NCPA identifies track-and-trace best practices

ALEXANDRIA, Va. — The National Community Pharmacists Association on Wednesday expressed its concerns over track-and-trace systems in its comments submitted to the U.S. Senate Health, Education, Labor and Pensions Committee hearing, “Securing the Pharmaceutical Supply Chain.”   

"NCPA continues to feel that track-and-trace technologies remain largely unproven and such a system may prove to be prohibitively expensive for independent community pharmacies," stated Douglas Hoey, NCPA EVP and CEO. "We have identified a number of essential elements that should be considered as any proposed track and trace system is developed."

The NCPA had the following recommendations for the federal government:

  • Any track-and-trace system should have a risk-based approach to determine the scope of which products will be targeted at the outset of the program, such as controlled substances and frequently counterfeited products;
  • Federal grants designed to incentivize adapting of any track-and-trace program should include smaller participants in the supply chain, such as independent community pharmacies, that otherwise would be unduly financially burdened;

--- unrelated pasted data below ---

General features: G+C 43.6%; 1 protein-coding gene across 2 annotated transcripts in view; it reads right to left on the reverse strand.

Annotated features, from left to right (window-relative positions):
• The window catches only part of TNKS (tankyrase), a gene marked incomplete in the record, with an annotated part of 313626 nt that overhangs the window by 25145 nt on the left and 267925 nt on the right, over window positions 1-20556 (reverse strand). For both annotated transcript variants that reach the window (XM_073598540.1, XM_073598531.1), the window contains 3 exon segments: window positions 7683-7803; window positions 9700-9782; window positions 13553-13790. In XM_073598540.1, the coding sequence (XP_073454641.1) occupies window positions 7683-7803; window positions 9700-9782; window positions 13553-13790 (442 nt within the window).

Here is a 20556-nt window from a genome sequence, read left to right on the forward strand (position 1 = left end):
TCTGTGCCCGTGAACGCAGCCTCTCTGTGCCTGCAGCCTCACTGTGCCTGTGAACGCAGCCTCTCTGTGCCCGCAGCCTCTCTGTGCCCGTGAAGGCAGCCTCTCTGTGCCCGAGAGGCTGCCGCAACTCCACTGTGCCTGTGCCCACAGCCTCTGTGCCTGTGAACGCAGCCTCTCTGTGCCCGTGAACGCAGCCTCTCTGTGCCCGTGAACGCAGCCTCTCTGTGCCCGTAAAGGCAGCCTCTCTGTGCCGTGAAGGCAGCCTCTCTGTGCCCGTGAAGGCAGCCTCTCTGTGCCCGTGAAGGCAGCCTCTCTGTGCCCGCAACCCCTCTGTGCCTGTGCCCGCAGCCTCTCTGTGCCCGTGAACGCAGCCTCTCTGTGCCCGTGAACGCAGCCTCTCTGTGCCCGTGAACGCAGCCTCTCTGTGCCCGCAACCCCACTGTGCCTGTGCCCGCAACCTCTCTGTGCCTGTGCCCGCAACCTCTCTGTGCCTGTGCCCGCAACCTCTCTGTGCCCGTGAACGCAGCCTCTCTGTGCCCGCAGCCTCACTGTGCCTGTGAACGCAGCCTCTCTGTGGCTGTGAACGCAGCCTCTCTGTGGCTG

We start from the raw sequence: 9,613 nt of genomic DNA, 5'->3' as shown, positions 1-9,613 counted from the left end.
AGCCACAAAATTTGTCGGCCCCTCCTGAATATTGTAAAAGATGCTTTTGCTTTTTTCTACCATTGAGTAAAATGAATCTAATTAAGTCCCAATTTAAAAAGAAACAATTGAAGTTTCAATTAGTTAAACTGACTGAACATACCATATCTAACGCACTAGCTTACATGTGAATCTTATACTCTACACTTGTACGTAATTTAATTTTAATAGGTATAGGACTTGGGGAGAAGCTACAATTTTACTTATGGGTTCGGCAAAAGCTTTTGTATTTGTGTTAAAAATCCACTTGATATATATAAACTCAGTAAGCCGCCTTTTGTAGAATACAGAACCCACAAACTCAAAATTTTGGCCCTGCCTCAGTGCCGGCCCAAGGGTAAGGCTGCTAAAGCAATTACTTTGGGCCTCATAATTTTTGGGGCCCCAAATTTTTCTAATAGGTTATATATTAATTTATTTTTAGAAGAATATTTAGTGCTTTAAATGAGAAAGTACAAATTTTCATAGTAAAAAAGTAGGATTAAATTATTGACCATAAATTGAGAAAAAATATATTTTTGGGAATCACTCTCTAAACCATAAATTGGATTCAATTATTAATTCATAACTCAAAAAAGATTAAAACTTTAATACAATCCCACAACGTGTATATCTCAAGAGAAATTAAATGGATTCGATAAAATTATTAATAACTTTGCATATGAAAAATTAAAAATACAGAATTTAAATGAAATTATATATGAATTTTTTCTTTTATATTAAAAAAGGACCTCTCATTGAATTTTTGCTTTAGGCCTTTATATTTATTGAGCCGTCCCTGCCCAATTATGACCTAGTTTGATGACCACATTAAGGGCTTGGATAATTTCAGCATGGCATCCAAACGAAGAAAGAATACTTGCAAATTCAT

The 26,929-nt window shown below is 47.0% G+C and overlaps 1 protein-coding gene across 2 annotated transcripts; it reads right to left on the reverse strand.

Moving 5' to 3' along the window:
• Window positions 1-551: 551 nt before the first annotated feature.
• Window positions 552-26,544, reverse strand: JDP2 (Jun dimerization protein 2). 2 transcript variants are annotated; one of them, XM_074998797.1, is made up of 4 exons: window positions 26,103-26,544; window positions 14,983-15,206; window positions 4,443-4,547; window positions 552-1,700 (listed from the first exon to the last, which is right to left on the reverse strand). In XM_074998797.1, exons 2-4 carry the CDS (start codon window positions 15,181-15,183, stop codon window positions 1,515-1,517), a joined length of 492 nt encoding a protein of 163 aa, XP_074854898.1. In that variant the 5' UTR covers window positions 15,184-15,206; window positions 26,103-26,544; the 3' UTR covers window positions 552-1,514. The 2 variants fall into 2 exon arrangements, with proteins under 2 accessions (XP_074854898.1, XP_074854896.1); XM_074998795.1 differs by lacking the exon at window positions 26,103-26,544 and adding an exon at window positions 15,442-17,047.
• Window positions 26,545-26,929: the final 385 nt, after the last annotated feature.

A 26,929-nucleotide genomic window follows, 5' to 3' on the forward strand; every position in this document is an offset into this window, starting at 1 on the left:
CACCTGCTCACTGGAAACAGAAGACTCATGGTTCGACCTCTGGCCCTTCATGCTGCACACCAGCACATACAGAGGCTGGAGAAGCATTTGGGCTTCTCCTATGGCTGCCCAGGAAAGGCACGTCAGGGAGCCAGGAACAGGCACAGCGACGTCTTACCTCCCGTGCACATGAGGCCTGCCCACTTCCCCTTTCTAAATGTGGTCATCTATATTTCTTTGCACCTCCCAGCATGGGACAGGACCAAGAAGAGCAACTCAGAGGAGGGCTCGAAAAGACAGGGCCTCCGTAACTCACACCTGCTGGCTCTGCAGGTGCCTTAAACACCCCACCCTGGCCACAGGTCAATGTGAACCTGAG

• There should be interoperability between the various systems for any track-and-trace program to pave the way for easier communications between various manufacturers and distributors;
  • An authentication consensus should emerge about the definition and timing of when products will be verified, along with what will happen should the verification standard not be meet at any step in the process; and
  • Independent community pharmacists should be allowed to use inference — a process that would allow them to scan or verify prescription drugs in larger batches instead of bottle by bottle.

“NCPA believes that the U.S. pharmaceutical supply chain is safe and secure,” Hoey said. “There are a number of different tactics or approaches that could provide further assurances of integrity — including efforts to combat pharmaceutical cargo theft and the implementation of national, uniform federal license standards for drug wholesalers.”

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